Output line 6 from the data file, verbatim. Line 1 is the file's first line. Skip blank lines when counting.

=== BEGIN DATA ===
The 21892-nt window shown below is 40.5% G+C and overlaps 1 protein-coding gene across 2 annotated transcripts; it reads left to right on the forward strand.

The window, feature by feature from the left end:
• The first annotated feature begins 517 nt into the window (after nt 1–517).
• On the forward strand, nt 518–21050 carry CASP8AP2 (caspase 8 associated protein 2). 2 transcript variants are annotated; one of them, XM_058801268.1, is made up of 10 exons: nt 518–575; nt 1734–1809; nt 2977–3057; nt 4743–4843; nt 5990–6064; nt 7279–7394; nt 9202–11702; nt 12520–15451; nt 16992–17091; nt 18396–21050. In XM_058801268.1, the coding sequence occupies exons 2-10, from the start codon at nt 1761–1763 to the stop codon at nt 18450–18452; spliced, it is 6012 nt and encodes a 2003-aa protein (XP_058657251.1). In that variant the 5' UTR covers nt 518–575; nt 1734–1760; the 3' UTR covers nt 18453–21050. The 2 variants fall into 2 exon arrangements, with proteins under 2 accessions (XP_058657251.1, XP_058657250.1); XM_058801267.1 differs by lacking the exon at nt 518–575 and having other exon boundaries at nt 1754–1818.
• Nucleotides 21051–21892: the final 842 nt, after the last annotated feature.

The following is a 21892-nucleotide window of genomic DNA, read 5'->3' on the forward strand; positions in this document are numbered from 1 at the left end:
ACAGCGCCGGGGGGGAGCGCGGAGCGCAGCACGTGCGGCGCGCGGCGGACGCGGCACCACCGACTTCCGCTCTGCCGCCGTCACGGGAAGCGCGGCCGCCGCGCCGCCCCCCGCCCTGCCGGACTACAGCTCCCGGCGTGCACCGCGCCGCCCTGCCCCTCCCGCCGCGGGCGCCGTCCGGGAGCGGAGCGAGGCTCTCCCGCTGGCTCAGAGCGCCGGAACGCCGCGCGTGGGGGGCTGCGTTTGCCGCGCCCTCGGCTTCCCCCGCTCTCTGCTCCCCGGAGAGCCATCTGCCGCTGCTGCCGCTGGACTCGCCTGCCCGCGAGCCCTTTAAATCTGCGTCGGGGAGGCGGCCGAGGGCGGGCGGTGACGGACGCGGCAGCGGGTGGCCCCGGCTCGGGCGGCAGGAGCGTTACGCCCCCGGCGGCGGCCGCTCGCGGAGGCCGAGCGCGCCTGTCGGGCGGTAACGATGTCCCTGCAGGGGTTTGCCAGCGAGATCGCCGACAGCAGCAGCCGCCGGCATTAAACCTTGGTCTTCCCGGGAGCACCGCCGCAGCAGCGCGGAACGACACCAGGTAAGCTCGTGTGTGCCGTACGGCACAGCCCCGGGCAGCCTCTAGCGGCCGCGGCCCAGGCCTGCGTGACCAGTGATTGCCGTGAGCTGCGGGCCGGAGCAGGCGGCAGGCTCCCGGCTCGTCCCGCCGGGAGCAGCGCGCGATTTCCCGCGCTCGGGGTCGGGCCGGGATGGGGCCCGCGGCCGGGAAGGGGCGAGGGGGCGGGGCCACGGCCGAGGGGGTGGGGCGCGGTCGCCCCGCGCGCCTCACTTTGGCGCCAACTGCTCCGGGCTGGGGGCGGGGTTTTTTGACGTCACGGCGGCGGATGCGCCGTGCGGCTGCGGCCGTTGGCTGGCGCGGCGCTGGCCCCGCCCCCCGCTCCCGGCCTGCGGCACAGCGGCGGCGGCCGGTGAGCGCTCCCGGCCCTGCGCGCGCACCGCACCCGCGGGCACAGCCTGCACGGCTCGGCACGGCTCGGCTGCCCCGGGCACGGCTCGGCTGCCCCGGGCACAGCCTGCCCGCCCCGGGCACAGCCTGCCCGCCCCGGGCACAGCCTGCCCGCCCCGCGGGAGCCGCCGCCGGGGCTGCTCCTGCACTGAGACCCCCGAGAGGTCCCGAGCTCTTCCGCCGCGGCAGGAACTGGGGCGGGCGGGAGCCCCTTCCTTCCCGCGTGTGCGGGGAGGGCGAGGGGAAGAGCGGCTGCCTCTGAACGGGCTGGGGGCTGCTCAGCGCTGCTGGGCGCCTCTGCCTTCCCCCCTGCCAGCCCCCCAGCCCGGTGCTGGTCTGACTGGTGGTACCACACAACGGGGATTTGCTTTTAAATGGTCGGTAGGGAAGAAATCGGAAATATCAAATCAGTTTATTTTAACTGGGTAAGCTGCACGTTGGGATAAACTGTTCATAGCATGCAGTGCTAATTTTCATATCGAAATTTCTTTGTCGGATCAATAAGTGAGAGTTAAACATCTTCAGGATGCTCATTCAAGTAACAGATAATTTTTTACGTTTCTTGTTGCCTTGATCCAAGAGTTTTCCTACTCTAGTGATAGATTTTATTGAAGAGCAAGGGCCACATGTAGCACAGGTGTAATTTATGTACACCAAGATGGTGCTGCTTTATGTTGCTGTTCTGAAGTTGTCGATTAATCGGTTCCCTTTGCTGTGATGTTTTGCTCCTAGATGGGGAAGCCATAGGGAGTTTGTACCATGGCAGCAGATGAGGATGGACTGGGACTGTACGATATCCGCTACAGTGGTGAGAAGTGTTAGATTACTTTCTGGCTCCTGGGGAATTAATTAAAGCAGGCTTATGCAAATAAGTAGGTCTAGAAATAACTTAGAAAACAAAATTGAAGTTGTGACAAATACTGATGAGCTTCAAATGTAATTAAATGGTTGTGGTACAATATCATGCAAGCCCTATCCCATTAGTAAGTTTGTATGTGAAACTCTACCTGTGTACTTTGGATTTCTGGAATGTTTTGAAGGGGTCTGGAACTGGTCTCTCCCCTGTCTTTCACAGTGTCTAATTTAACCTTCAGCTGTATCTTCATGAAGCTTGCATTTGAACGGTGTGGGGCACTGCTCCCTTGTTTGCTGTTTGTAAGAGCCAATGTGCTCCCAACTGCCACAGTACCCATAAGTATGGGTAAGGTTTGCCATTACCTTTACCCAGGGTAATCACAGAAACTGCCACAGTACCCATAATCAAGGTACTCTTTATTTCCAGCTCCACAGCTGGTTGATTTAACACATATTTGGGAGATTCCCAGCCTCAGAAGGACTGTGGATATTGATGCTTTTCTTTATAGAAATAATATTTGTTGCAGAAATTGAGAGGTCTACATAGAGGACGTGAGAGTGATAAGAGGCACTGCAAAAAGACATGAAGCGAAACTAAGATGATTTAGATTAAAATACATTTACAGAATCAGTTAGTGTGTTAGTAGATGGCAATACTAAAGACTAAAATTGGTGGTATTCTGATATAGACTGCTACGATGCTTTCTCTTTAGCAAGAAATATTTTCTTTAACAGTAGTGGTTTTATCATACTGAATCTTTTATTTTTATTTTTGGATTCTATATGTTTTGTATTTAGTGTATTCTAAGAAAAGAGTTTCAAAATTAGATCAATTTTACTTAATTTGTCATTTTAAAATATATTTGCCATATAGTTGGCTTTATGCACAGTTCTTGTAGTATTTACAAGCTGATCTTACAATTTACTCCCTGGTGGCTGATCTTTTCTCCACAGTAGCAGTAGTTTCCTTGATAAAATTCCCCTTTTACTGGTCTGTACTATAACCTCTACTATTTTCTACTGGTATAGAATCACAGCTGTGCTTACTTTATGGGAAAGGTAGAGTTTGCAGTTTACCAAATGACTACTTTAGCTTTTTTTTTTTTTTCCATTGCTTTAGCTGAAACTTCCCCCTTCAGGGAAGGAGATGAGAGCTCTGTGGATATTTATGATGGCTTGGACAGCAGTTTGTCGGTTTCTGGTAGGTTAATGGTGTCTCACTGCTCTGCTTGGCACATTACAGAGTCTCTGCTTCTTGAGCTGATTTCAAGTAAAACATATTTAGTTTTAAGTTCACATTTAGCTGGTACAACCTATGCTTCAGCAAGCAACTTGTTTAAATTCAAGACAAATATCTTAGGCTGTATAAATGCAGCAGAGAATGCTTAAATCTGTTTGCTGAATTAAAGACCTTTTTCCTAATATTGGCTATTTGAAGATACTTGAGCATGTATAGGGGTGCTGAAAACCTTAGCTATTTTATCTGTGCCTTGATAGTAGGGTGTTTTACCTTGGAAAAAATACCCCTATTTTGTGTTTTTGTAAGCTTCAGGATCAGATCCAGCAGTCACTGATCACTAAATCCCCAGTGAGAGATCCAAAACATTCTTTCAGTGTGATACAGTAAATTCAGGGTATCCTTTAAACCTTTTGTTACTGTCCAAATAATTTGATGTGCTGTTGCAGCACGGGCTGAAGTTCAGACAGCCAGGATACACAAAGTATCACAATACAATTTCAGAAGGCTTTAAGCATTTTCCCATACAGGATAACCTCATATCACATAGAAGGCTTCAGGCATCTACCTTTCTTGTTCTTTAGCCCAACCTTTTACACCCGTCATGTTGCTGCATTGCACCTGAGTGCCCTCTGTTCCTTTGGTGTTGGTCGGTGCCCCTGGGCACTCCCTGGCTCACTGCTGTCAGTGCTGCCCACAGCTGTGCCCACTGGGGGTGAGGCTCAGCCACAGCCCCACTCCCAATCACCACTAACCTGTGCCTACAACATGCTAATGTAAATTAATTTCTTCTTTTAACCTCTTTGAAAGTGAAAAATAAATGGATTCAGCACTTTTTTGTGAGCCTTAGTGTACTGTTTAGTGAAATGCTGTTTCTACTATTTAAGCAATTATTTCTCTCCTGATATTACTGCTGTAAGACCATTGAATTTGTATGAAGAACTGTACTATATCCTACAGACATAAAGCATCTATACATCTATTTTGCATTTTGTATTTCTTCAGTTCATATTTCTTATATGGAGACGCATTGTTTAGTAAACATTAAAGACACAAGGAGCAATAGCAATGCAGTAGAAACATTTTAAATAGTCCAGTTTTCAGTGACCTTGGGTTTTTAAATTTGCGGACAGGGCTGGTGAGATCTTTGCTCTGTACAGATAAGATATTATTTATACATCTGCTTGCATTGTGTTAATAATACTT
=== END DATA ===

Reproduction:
The following is a 21892-nucleotide window of genomic DNA, read 5'->3' on the forward strand; positions in this document are numbered from 1 at the left end: